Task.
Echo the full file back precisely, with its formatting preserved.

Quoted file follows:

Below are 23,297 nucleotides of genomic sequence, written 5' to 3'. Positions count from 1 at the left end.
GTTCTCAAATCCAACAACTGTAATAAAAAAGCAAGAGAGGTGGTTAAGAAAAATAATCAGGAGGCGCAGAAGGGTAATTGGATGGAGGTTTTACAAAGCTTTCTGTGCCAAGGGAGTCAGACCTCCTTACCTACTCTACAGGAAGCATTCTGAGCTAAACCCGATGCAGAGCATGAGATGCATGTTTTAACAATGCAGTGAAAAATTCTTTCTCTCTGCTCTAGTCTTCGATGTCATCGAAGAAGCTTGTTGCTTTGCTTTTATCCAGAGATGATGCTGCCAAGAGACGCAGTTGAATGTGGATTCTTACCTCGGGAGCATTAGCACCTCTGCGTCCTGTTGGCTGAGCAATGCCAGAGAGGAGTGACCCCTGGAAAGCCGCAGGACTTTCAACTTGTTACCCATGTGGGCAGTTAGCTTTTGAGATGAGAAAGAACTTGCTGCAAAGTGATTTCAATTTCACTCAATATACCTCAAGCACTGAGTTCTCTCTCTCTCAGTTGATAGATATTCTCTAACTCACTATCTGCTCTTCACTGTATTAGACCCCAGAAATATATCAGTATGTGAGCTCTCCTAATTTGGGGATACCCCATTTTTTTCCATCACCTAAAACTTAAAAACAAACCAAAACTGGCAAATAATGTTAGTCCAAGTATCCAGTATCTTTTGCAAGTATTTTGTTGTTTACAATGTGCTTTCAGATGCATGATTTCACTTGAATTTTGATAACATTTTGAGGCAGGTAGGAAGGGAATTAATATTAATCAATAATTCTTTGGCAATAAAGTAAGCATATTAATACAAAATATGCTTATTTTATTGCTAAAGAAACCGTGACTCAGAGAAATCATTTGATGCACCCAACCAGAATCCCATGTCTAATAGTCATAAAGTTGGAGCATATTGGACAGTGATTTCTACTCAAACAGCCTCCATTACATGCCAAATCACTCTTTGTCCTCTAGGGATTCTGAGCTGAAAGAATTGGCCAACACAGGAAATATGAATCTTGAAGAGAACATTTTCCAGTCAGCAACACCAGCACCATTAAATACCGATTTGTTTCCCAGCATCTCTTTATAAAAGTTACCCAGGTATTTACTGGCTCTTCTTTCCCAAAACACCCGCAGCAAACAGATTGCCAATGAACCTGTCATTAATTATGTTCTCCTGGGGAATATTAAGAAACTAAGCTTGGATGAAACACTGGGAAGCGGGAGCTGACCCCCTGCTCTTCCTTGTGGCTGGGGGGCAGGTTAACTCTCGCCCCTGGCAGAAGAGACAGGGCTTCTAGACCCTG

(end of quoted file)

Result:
Below are 23,297 nucleotides of genomic sequence, written 5' to 3'. Positions count from 1 at the left end.
GTTCTCAAATCCAACAACTGTAATAAAAAAGCAAGAGAGGTGGTTAAGAAAAATAATCAGGAGGCGCAGAAGGGTAATTGGATGGAGGTTTTACAAAGCTTTCTGTGCCAAGGGAGTCAGACCTCCTTACCTACTCTACAGGAAGCATTCTGAGCTAAACCCGATGCAGAGCATGAGATGCATGTTTTAACAATGCAGTGAAAAATTCTTTCTCTCTGCTCTAGTCTTCGATGTCATCGAAGAAGCTTGTTGCTTTGCTTTTATCCAGAGATGATGCTGCCAAGAGACGCAGTTGAATGTGGATTCTTACCTCGGGAGCATTAGCACCTCTGCGTCCTGTTGGCTGAGCAATGCCAGAGAGGAGTGACCCCTGGAAAGCCGCAGGACTTTCAACTTGTTACCCATGTGGGCAGTTAGCTTTTGAGATGAGAAAGAACTTGCTGCAAAGTGATTTCAATTTCACTCAATATACCTCAAGCACTGAGTTCTCTCTCTCTCAGTTGATAGATATTCTCTAACTCACTATCTGCTCTTCACTGTATTAGACCCCAGAAATATATCAGTATGTGAGCTCTCCTAATTTGGGGATACCCCATTTTTTTCCATCACCTAAAACTTAAAAACAAACCAAAACTGGCAAATAATGTTAGTCCAAGTATCCAGTATCTTTTGCAAGTATTTTGTTGTTTACAATGTGCTTTCAGATGCATGATTTCACTTGAATTTTGATAACATTTTGAGGCAGGTAGGAAGGGAATTAATATTAATCAATAATTCTTTGGCAATAAAGTAAGCATATTAATACAAAATATGCTTATTTTATTGCTAAAGAAACCGTGACTCAGAGAAATCATTTGATGCACCCAACCAGAATCCCATGTCTAATAGTCATAAAGTTGGAGCATATTGGACAGTGATTTCTACTCAAACAGCCTCCATTACATGCCAAATCACTCTTTGTCCTCTAGGGATTCTGAGCTGAAAGAATTGGCCAACACAGGAAATATGAATCTTGAAGAGAACATTTTCCAGTCAGCAACACCAGCACCATTAAATACCGATTTGTTTCCCAGCATCTCTTTATAAAAGTTACCCAGGTATTTACTGGCTCTTCTTTCCCAAAACACCCGCAGCAAACAGATTGCCAATGAACCTGTCATTAATTATGTTCTCCTGGGGAATATTAAGAAACTAAGCTTGGATGAAACACTGGGAAGCGGGAGCTGACCCCCTGCTCTTCCTTGTGGCTGGGGGGCAGGTTAACTCTCGCCCCTGGCAGAAGAGACAGGGCTTCTAGACCCTG